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  • Jonathan Widran

FLOW, Promise

That’s the thing about promises. They capture our imagination as we’re grounded in the present and turn our attention to hopeful moments in the future. I felt it 2017, when I first heard that veteran composer/musicians Fiona Joy (piano), Lawrence Blatt (guitar), Jeff Oster (trumpet/flugelhorn) and Grammy winning guitarist and Windham Hill founder Will Ackerman were combining their unique individual vibes as FLOW.

Promise was in the musical air, and – capturing the imagination of countless global new age/contemporary instrumental fans – they delivered splendidly on their self-titled debut. The sensual, easily rhythmic tapestry of their combined spirit-transportive sounds translated to great critical acclaim, numerous tour dates (including shows at Carnegie Hall and the Grammy Museum), and Album of the Year honors at both the ZMR Awards and IMA Awards.  

On a personal note beyond those much-deserved accolades, I listened so many times to the 11 tracks on the quartet’s debut that – to use an overtly new agey term – they became one with me. FLOW the album (and the group) became my go-to ease my mind, relax my body jam when I needed to destress. As anticipation built towards the release of their follow-up album, the question was, could they weave the magic again just as wonderfully? Could their collective muses set the instrumental world into a frenzy of dreamy glow once again?

Calling the project PROMISE set up some major expectations, and let’s just say they live up to it magnificently, delivering another gorgeous set full of emotionally compelling statements driven by lush, sweeping melodies and intricately interwoven sonic threads.   

In light of their name and creative aesthetic, I felt that the perfect way to immerse in the experience was to listen straight through without regard for individual titles and breaks between tracks. Then I put it on shuffle so that these ten songs could sweep over and through me however “they” (or the algorithms at Spotify!) chose to. As I was attuning my spirit to the current FLOW, memories of FLOW #1 flooded through, and there was the realization that Fiona, Lawrence, Oster and Will simply picked up the seamless soul conversations where they left off.

That said, just as last time, there are some individual favorites that inspire the most repeated listening. Allow yourself to be seduced and hypnotized first by “Something on Tuesday.” It begins with a stark guitar strum before Oster wafts in and Fiona brings the angelic grace of her lighthearted piano melody to the fore, which then weaves into a delightful, dizzying dance with the horn. The second part of the tune strips back down to the start guitar line, completing the most compelling second day of the week musical adventure since The Moody Blues’ “Tuesday Afternoon.”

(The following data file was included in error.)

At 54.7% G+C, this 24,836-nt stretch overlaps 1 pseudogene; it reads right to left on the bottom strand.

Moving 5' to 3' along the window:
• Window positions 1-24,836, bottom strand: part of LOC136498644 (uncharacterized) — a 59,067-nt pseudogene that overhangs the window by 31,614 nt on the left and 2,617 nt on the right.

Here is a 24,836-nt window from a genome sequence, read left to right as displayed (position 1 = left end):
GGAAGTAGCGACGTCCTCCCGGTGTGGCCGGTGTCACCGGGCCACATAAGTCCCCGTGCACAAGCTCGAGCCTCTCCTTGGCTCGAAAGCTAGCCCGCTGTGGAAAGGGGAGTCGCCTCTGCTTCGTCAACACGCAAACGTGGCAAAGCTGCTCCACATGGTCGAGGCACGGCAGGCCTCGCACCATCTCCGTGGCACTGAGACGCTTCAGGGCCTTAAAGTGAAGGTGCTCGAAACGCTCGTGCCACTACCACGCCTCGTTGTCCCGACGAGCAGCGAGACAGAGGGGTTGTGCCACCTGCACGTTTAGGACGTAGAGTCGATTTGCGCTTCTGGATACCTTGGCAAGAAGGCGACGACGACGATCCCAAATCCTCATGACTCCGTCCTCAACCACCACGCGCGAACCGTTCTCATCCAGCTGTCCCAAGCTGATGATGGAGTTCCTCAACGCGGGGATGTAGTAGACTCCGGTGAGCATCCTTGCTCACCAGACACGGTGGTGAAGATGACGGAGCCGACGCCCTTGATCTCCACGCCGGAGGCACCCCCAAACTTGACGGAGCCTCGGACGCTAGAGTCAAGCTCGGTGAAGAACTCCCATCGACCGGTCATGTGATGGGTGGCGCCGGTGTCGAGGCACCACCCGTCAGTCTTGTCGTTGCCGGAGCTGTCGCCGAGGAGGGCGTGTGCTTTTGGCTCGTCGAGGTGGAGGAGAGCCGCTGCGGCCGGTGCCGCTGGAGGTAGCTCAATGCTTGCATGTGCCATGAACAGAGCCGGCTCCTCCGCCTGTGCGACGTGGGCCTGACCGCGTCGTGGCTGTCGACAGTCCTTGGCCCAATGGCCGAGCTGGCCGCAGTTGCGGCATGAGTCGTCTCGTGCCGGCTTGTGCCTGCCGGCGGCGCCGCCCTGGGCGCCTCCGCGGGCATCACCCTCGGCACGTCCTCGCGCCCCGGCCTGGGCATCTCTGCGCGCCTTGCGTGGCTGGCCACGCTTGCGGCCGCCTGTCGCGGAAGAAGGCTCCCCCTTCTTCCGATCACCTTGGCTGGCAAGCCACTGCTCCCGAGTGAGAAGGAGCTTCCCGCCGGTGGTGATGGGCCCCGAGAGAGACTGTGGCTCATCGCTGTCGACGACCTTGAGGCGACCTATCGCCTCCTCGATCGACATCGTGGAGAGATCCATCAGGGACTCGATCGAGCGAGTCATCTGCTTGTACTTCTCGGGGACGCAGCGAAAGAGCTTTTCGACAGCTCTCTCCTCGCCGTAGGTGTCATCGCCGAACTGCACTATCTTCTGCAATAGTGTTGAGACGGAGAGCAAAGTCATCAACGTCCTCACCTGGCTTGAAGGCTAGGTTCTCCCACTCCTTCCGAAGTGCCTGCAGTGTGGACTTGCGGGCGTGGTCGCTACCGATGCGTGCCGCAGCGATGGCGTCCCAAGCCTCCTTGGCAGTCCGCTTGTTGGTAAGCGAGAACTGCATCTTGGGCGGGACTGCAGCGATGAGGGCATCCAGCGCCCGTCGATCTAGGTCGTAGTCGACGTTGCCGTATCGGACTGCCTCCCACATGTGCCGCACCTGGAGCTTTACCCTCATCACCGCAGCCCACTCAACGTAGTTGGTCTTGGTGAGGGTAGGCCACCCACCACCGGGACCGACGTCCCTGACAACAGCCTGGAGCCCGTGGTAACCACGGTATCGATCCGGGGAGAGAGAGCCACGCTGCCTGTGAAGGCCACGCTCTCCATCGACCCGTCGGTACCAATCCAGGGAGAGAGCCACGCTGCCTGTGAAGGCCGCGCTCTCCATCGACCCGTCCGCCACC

Sometimes our crazy lives put us “Adrift at Sea,” but FLOW has a soothing cure for that feeling of being lost. A hypnotic percussion line underscores the track’s sensual piano/guitar driven beauty, with Oster’s horn frothing to the top. Two thirds of the way through the tune, the “flow” changes into pure oceanic atmosphere, complete with crashing waves, gulls and that heavenly horn ambience. Another favorite, purely from an appreciation for a sudden shift in tone midway through is “Last Light.” The first few minutes is stark, expansive spa music, and then the groove, the strum, the jazzy flugelhorn jump in and latch onto your tapping toes. In a split second, it evolves from ambient new age to something glorious bordering on exotic world music.

For those seeking more consistency within a single track, “Blue Umbrella” keeps its the tender, angelic hues as guitars continue to sparkle and horn riffs and piano breeze in here and there. Ditto the dramatic, classically influenced closing number “Memoire du Dome,” driven by Fiona’s stunning, contemplative ivory “flow” (can’t escape that descriptor ever with these guys!) and Oster’s weightless super-melodic cool. And of course, everything we hear goes back to that “Promise” the group made from the get go. The opening title track has it all – easy hypnotic guitar lines, elegant piano and trumpet riffs, a touch of percussive exotica and an easy groove that draws us in to the many fulfilled promises that follow.

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